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MartinB

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MartinB last won the day on October 15 2018

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About MartinB

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    www.astralpeaks.com

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  1. Great stuff, glad you are sorted.
  2. You need to create an OIII copy so you have 2 distinct OIII images. The images need to be greyscale and must be exactly the same dimensions. The go to channels and select merge.
  3. I got this wedge second hand in 2006 and I remember that when I received it had a similar problem to yours. I spoke to the guy I bought it from and he also said he hadn't used it for a couple of years. The problem was that the plastic/teflon material between the base plates of the mount which allows rotation had perished. It was a very easy fix, I simply replaced it with a new plastic sheet (from a large margerine tub iirc!). Worked a treat. I sold the wedge on many years ago but it was a lovely piece of kit.
  4. Oh wow! Fist pumping 100% appropriate. Both images are superb but the wide field has been put in my "sublime" category. Well done indeed!
  5. Well, I am currently considering getting another camera set up for my observatory to use with my Tak fsq. It will almost certainly e anASI 1600mm. If the asi2600 was available in mono I would definitely consider it, but no way will I go back to Osc. Regarding exposure times the choice is yours! I have been very satisfied with 300 sec subs for NB and my data indicates that, with my sky, I am above read noise threshold. I might change to 600 secs because the large number of subs can be a pain (with simeis-147 I had 31 hours worth to contend with!). With my ccd I need 30 min (1 hour would probably be better still) and this is a real pain, any wisp of cloud destroys the sub. My ccd camera has a very high QE and, of course is 16bit, but none of this seems to make any difference when it comes to real world data, the asi is the better performer. The main advantage of ccd is that you can do "proper" binning and use bias frames during calibration. Being able to bin colour data when lrgb imaging at longer focal lengths is a big plus for ccd.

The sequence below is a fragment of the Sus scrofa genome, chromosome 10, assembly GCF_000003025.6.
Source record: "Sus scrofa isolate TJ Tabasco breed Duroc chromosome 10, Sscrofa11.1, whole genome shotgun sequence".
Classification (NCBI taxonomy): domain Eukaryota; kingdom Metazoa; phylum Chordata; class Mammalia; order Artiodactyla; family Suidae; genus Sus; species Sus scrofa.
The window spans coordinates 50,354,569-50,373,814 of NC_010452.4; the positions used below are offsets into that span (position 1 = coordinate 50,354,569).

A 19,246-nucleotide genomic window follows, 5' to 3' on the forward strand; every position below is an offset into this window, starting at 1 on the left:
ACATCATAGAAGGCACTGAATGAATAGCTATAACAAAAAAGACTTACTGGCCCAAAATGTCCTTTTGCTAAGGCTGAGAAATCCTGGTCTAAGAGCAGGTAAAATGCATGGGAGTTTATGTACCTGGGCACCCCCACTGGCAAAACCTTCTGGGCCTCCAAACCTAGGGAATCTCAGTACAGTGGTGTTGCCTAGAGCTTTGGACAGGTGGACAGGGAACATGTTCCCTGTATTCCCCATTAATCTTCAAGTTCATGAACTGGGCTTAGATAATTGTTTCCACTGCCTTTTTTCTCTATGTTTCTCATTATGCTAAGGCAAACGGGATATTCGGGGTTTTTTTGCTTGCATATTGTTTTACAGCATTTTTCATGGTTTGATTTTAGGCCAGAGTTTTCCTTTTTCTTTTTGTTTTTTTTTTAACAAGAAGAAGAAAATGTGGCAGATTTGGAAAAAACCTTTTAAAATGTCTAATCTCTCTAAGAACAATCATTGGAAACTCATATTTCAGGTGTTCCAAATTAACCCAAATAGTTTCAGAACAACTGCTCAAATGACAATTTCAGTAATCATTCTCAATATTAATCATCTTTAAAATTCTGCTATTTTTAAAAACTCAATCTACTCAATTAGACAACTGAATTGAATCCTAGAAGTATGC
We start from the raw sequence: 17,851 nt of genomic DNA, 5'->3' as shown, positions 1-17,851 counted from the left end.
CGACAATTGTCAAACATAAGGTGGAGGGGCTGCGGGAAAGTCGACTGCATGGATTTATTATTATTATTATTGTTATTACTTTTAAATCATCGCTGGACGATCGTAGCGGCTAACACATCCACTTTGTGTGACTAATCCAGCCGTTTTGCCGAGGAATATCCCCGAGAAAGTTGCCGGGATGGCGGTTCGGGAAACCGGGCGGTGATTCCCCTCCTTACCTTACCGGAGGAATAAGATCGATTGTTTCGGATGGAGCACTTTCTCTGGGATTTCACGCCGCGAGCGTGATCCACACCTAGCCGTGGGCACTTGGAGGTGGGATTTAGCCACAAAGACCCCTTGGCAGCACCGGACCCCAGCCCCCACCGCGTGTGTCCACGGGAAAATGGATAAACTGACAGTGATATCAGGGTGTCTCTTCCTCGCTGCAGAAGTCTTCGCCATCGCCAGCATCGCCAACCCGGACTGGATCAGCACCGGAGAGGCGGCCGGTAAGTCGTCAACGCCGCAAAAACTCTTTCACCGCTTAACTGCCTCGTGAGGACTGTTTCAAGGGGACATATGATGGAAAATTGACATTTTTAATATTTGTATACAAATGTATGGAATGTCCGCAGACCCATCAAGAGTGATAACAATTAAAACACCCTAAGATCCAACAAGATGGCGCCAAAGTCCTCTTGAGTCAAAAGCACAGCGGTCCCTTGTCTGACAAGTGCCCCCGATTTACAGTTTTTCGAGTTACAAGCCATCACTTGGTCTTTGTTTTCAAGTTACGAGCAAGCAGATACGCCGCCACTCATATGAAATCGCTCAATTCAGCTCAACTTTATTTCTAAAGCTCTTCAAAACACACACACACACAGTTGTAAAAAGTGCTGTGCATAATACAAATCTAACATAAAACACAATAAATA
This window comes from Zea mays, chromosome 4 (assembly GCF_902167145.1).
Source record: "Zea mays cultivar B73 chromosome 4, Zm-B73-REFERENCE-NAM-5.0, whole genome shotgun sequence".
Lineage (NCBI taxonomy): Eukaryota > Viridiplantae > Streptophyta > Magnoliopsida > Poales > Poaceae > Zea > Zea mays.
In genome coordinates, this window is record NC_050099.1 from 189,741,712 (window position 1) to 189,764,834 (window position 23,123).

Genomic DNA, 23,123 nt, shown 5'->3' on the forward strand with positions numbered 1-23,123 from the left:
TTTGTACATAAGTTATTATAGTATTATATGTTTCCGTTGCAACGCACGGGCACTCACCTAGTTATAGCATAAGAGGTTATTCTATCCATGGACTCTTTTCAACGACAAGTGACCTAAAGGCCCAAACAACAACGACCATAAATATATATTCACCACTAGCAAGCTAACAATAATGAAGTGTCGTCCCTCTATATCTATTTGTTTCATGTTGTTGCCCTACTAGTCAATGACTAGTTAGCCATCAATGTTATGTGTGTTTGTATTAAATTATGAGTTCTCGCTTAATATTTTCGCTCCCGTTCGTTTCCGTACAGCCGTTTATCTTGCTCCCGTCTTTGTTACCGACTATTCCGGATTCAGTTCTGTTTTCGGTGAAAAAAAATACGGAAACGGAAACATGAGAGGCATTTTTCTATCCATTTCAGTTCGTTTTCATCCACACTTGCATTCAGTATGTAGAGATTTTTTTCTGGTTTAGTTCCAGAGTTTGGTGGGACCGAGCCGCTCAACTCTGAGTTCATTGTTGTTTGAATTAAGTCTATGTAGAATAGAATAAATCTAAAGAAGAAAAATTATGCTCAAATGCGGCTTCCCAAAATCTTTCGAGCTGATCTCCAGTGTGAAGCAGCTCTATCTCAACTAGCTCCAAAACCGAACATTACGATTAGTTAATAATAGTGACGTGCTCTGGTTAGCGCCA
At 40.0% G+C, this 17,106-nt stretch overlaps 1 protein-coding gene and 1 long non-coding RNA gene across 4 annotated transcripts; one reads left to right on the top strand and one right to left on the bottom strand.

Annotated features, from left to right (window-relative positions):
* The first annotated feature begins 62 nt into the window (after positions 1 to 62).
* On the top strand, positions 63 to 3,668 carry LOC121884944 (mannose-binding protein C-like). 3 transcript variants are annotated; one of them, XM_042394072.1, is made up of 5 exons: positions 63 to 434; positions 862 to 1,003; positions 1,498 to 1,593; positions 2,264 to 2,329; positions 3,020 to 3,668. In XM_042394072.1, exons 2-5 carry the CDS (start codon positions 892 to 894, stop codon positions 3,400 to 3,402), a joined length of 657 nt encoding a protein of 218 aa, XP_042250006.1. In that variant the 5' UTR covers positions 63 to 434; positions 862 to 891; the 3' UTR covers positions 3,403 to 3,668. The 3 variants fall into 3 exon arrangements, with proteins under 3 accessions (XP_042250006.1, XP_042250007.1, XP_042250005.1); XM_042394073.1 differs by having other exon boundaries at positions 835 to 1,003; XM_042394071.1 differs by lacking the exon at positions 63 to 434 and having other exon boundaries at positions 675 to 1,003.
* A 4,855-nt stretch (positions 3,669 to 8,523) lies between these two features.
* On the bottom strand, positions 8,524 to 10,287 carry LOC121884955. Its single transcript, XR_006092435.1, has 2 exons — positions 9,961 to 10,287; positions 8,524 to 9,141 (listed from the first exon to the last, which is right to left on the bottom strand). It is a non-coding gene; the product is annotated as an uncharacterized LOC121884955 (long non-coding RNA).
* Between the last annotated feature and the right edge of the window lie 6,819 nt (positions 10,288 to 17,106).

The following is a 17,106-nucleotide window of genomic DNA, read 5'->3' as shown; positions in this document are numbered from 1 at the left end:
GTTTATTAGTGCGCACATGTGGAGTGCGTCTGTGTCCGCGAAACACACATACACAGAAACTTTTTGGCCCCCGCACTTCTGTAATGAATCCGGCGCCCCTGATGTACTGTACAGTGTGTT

6. In my experience, having done a fair bit of imaging with both types of camera, mono cameras gather data more effeciently (require less time to achieve a given SNR), and are more flexible than osc. The main issue is one of expence.
  7. I use a combination of PS and Photoshop. One thing to consider is the amount of internet support available. There are loads of great youtube videos out there for PI and PS. Also, do you do a lot of daytime photography or widefield nightime DSLR stuff? If so Lightroom which comes with the CC package is very powerful. From what I can gather Affinity Photo is pretty much on a par with PS but will probably work out cheaper in the long run. Gimp is much updated software, free and with plenty of tutorials on YouTube.
  8. One thing to remember is that people who are imaging with 3nm filters are investing huge quantities of money into their imaging. Their other kit is also likely to be high end and they are likely to have a zero compromise approach when it comes to their imaging. Each channel will be given many hours of total exposure and a good strategy when doing this is to collect Ha when there is a significant moon and OIII when the moon isn't an issue. The solar reflection from the moon will affect OIII images more than Ha. For less high brow imaging an OIII filter will perform surprisingly well even with quite a large moon provided you aren't pointing too close. Yes, you will have more background sky brightness and less contrast but for cutting your teeth NB imaging teeth you will be fine.